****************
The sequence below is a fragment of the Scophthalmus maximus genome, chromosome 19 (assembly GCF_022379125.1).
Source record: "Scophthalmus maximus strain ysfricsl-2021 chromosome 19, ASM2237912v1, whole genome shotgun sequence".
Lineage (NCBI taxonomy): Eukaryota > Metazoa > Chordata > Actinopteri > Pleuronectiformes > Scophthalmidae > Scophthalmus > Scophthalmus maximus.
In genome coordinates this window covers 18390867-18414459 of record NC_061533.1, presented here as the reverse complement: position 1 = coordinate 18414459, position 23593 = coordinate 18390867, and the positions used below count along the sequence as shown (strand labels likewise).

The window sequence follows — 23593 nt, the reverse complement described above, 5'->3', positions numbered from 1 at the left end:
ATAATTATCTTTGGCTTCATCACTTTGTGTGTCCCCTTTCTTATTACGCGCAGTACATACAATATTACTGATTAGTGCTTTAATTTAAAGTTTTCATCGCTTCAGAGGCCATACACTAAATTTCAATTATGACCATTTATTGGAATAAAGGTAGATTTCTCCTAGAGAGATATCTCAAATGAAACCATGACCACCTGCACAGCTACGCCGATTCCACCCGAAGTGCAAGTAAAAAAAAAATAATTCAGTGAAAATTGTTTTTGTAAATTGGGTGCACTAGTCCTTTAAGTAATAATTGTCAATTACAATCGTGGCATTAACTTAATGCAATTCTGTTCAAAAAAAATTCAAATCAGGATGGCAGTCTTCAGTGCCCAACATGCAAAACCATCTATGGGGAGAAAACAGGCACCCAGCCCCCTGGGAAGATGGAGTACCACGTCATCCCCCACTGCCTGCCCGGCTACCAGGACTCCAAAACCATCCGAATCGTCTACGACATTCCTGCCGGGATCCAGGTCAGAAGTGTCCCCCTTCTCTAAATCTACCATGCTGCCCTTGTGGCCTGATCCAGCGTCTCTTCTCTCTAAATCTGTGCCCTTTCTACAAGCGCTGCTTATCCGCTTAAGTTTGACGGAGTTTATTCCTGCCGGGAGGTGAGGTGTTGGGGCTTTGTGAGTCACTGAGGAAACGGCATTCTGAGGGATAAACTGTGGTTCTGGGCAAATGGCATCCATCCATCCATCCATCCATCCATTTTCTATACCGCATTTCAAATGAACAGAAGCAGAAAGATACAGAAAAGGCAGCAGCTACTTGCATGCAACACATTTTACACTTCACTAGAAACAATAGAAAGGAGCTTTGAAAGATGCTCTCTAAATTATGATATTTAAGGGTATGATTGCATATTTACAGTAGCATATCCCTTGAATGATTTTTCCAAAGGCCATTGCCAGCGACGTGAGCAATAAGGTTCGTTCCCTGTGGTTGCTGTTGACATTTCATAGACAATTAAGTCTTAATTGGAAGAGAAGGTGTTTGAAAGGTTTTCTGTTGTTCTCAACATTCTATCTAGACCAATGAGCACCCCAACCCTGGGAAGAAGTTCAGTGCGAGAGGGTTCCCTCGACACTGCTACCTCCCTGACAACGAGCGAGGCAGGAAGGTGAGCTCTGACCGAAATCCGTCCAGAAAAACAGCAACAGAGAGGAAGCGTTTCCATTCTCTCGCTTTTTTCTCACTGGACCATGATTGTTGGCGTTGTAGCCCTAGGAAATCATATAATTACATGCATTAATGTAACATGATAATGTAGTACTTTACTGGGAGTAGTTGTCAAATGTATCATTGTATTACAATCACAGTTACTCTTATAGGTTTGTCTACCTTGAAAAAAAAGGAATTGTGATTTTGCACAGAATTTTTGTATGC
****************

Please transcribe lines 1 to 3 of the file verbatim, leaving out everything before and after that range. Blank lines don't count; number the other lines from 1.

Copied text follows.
The sequence below is a fragment of the Scophthalmus maximus genome, chromosome 19 (assembly GCF_022379125.1).
Source record: "Scophthalmus maximus strain ysfricsl-2021 chromosome 19, ASM2237912v1, whole genome shotgun sequence".
Lineage (NCBI taxonomy): Eukaryota > Metazoa > Chordata > Actinopteri > Pleuronectiformes > Scophthalmidae > Scophthalmus > Scophthalmus maximus.